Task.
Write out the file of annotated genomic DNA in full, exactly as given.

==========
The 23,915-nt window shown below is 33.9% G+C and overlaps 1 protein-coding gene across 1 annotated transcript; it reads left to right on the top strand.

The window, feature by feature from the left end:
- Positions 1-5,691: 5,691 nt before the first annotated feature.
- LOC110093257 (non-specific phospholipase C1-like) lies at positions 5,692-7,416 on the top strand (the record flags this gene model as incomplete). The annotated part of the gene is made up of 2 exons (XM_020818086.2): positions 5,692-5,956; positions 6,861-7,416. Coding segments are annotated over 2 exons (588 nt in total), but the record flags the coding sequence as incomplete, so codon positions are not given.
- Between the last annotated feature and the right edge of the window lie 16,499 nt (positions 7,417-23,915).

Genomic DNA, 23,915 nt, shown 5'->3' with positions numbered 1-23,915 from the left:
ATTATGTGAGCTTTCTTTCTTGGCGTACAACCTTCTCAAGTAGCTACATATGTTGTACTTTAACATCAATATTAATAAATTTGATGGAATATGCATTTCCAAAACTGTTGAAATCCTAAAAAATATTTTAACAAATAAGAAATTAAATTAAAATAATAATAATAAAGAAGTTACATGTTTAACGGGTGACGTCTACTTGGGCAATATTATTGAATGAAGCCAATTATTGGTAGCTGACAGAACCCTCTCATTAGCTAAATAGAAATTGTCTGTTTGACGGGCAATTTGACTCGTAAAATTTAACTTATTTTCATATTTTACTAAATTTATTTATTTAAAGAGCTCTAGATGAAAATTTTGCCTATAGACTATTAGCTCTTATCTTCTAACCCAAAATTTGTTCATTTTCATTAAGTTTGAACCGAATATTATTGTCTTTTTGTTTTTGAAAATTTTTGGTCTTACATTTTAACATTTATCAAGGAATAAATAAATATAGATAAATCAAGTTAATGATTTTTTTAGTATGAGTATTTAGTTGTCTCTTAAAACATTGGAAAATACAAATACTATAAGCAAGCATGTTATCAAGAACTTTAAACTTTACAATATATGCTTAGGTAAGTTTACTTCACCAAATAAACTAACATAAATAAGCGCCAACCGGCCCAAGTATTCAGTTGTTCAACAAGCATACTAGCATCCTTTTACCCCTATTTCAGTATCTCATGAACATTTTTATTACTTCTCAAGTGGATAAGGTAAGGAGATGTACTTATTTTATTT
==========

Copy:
The 23,915-nt window shown below is 33.9% G+C and overlaps 1 protein-coding gene across 1 annotated transcript; it reads left to right on the top strand.

The window, feature by feature from the left end:
- Positions 1-5,691: 5,691 nt before the first annotated feature.
- LOC110093257 (non-specific phospholipase C1-like) lies at positions 5,692-7,416 on the top strand (the record flags this gene model as incomplete). The annotated part of the gene is made up of 2 exons (XM_020818086.2): positions 5,692-5,956; positions 6,861-7,416. Coding segments are annotated over 2 exons (588 nt in total), but the record flags the coding sequence as incomplete, so codon positions are not given.
- Between the last annotated feature and the right edge of the window lie 16,499 nt (positions 7,417-23,915).

Genomic DNA, 23,915 nt, shown 5'->3' with positions numbered 1-23,915 from the left:
ATTATGTGAGCTTTCTTTCTTGGCGTACAACCTTCTCAAGTAGCTACATATGTTGTACTTTAACATCAATATTAATAAATTTGATGGAATATGCATTTCCAAAACTGTTGAAATCCTAAAAAATATTTTAACAAATAAGAAATTAAATTAAAATAATAATAATAAAGAAGTTACATGTTTAACGGGTGACGTCTACTTGGGCAATATTATTGAATGAAGCCAATTATTGGTAGCTGACAGAACCCTCTCATTAGCTAAATAGAAATTGTCTGTTTGACGGGCAATTTGACTCGTAAAATTTAACTTATTTTCATATTTTACTAAATTTATTTATTTAAAGAGCTCTAGATGAAAATTTTGCCTATAGACTATTAGCTCTTATCTTCTAACCCAAAATTTGTTCATTTTCATTAAGTTTGAACCGAATATTATTGTCTTTTTGTTTTTGAAAATTTTTGGTCTTACATTTTAACATTTATCAAGGAATAAATAAATATAGATAAATCAAGTTAATGATTTTTTTAGTATGAGTATTTAGTTGTCTCTTAAAACATTGGAAAATACAAATACTATAAGCAAGCATGTTATCAAGAACTTTAAACTTTACAATATATGCTTAGGTAAGTTTACTTCACCAAATAAACTAACATAAATAAGCGCCAACCGGCCCAAGTATTCAGTTGTTCAACAAGCATACTAGCATCCTTTTACCCCTATTTCAGTATCTCATGAACATTTTTATTACTTCTCAAGTGGATAAGGTAAGGAGATGTACTTATTTTATTT